The story behind mysterious gigantic wooden sculptures that can be glimpsed on the shoreline below Beachy Head is one that is quintessentially English. It begins, as these things sometimes do, with an obsessive hobby for making things out of discarded materials. And goes on to include a cast of characters worthy of a Gilbert and Sullivan opera.
Sussex Bylines met the artist Planksy – who prefers to be identified only by his forename Hugh – at a secret location to find out more. He grinned as he explained that it had all begun with a snail.
His stepson had joined a beach clean-up group litter-picking on Eastbourne beach. The volunteers were members of Bhass Explore, and their leader – the wonderfully named Warm Norm – mentioned a project he had in mind of building a giant snail on the shoreline below Beachy Head. The idea was to raise awareness of the amount of plastic litter washed up on our shores. Hugh’s stepson said that ‘his dad made things like that’ – and so the project was born.
The wood for the sculpture was all found on the spot – much had come ashore from the ships that lost their timber in the storms of 2009 and 2012. “It’s wonderfully rounded and wind and wave cured. Everything has to be straight lines of course and I quite like that as the wood dictates what you can make.”
Hugh seems slightly puzzled by Warm Norm’s choice of a snail, but admits of the location “it’s a great stretch of chalk with massive rock pools and lots of snails do live down there … salty sea, really hostile environment but thousands of snails – where do they come from?”
Hazardous rocky environment
Inspired by the creation of the snail sculpture – a Facebook video by Hugh’s son Felix can be seen here – and the extraordinary landscape, he started building other pieces.
A self-taught artist, Hugh has always been fascinated by patterns in art and in nature. And his politics too – he is a member of Extinction Rebellion – has tended to influence his choice of subjects. These have included a skeletal fish, the head of a Renaissance man and a giant woman called Hope.
Hugh admits to the challenges of creating the pieces in situ in the hazardous rock-strewn environment beneath the cliffs: “I have to make them lying down and then carry them to where they will be – most art is stepping back and seeing what you’ve done and how you’ve progressed and of course you can’t do that because they’re so big. I don’t know what they really look like until they’re up and I’ve walked some distance away.
“I enjoy the fact that the pieces are ephemeral.”Hugh, aka Planksy
“I made one that I called Afro Man – he was like a seventies pop idol with wild hair – and I was really pleased with him until I walked away and then from a distance he looked like Ronald McDonald. I was relieved when he was blown over and destroyed. So not everything works, and I actually enjoy the fact that the pieces are ephemeral.”
Before the beach sculptures, Hugh had already developed a reputation as a street artist. Finding himself with a lot of left-over plywood from a job as a landscape gardener, he felt he couldn’t just throw it away.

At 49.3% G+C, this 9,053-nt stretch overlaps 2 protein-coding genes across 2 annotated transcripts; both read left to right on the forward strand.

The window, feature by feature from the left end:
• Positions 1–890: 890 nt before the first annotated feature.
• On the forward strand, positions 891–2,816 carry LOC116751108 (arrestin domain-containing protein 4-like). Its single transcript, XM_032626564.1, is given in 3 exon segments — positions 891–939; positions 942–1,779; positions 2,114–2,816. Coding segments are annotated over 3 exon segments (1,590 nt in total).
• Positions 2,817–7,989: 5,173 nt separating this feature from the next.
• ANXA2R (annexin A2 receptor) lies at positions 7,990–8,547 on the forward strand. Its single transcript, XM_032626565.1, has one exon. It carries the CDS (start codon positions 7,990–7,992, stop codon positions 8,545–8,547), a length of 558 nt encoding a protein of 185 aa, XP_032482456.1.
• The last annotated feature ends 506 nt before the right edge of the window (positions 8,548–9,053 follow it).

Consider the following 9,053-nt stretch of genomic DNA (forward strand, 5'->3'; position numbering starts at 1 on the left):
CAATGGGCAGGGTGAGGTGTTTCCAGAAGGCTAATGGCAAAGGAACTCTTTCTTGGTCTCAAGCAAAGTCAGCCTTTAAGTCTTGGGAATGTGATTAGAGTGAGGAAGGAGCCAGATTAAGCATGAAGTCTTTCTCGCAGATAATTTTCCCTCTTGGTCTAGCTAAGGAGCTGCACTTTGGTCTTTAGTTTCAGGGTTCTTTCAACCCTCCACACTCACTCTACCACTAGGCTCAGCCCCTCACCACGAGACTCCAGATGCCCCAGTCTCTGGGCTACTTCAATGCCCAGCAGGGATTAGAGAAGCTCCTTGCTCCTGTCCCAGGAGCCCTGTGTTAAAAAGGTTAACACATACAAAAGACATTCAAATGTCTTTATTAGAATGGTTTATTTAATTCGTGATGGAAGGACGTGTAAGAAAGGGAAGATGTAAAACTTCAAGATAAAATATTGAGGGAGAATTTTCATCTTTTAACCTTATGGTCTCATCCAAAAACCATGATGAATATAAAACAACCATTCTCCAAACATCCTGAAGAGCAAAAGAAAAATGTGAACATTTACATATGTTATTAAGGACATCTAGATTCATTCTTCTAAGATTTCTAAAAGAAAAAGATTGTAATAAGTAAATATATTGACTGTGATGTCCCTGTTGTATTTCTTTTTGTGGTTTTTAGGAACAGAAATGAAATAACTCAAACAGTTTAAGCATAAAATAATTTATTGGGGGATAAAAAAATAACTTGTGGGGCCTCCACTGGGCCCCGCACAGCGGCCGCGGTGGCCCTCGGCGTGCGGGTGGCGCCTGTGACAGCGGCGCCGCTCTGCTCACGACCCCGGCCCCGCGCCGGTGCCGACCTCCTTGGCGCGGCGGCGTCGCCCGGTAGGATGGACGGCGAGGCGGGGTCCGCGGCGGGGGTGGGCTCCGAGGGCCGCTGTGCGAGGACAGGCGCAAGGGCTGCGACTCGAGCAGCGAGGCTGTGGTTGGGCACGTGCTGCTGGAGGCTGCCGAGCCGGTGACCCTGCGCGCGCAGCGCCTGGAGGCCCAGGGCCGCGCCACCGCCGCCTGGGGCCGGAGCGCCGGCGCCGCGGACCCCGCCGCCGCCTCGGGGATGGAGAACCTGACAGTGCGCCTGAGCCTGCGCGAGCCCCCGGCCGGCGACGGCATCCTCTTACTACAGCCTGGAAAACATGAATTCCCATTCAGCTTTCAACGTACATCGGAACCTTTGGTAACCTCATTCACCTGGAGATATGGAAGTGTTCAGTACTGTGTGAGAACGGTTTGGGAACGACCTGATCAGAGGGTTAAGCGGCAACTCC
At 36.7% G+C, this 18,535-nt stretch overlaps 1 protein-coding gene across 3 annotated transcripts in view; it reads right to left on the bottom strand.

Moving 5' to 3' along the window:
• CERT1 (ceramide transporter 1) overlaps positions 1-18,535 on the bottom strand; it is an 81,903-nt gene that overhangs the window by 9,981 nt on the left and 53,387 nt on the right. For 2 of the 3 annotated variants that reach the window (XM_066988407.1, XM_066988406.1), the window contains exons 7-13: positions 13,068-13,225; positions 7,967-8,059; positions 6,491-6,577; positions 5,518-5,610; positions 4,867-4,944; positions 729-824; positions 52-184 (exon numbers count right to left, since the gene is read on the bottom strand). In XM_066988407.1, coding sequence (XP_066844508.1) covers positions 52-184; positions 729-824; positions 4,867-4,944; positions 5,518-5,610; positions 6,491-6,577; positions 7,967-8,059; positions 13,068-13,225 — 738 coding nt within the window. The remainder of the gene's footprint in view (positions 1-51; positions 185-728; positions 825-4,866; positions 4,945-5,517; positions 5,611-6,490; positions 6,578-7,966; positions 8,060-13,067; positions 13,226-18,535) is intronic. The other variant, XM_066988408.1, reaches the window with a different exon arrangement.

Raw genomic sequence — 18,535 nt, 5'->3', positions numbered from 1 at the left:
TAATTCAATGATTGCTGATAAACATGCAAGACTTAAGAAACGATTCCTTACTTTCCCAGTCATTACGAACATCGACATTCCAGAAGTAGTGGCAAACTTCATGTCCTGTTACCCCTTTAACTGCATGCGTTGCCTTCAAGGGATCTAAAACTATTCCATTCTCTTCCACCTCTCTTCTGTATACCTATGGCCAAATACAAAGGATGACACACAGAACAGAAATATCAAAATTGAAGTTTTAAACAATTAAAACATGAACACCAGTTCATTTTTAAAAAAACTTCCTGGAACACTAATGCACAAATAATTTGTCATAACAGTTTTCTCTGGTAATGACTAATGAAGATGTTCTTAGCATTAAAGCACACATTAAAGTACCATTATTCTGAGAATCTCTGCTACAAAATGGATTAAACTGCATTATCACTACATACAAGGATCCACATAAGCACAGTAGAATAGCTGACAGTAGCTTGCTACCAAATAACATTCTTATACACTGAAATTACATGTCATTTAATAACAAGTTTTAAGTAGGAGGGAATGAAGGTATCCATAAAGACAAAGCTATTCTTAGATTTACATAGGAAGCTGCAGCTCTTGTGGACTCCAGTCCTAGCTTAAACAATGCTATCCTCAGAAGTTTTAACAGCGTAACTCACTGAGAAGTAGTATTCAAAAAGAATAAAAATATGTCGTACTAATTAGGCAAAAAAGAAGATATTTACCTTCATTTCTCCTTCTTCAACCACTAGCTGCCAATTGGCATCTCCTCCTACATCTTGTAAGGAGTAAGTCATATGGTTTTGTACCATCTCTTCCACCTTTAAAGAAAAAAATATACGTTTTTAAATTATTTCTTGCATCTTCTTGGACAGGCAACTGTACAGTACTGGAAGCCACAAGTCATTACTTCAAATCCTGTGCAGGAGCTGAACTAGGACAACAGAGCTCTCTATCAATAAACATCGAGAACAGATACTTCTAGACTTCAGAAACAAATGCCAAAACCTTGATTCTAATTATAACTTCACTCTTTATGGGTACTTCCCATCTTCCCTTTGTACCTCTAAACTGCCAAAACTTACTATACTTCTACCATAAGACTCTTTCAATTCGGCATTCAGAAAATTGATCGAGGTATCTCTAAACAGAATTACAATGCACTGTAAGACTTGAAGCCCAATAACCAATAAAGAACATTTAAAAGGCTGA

“So I started cutting these birds out [as you do] and painting them, and I had them all over the house, on the walls and screwed to the ceiling. And eventually my girlfriend said what are you going to do with them all? So I thought I would just put them out everywhere – along the front and on street benches.”
He had never done any street art before and was immensely pleased by the feedback on social media. “It was such a good feeling that people were getting pleasure from them.” A council worker christened the mystery creator Planksy and the sobriquet stuck.
The objects do occasionally get vandalised, but Hugh takes great delight in the fact that they are quickly repaired. “One got its tail snapped off and then someone came along and put lavender flowers in its place. They disappeared and then someone else put feathers on it and I just love it that other people are engaging with it and even better, that the vandals had actually caused this to happen.”
‘On the shoreline, it’s a totally immersive experience’Hugh, aka Planksy
Landscapes and sculpture
The deep connection between his love of the landscape and the sculptures he creates is best expressed in his own words: You can be there on the shoreline with the peregrine falcons nesting above you and the seabirds diving, and the seals poking their heads up and it’s just a totally immersive experience. The chalk is the purest white, and the best time to be there is in the winter when the sun sets over the sea and on a clear day the cliffs are lit in peach, red, pink – the most amazing colours.
After a day working on a sculpture, when I’m walking back home along the cliffs and I turn round and see the piece that I’ve created in the setting sun – it’s just amazing.” He adds reflectively: “And this all started because Warm Norm wanted a snail.”
Hugh will be exhibiting with the Last Minute Artists group at South Hill Barn, Seaford, 5 –13 August
Bhass Explore are always looking for volunteers to join their beach-clearing days – the next one takes place on the 23 July. Contact via https://www.bhassexplore.com/events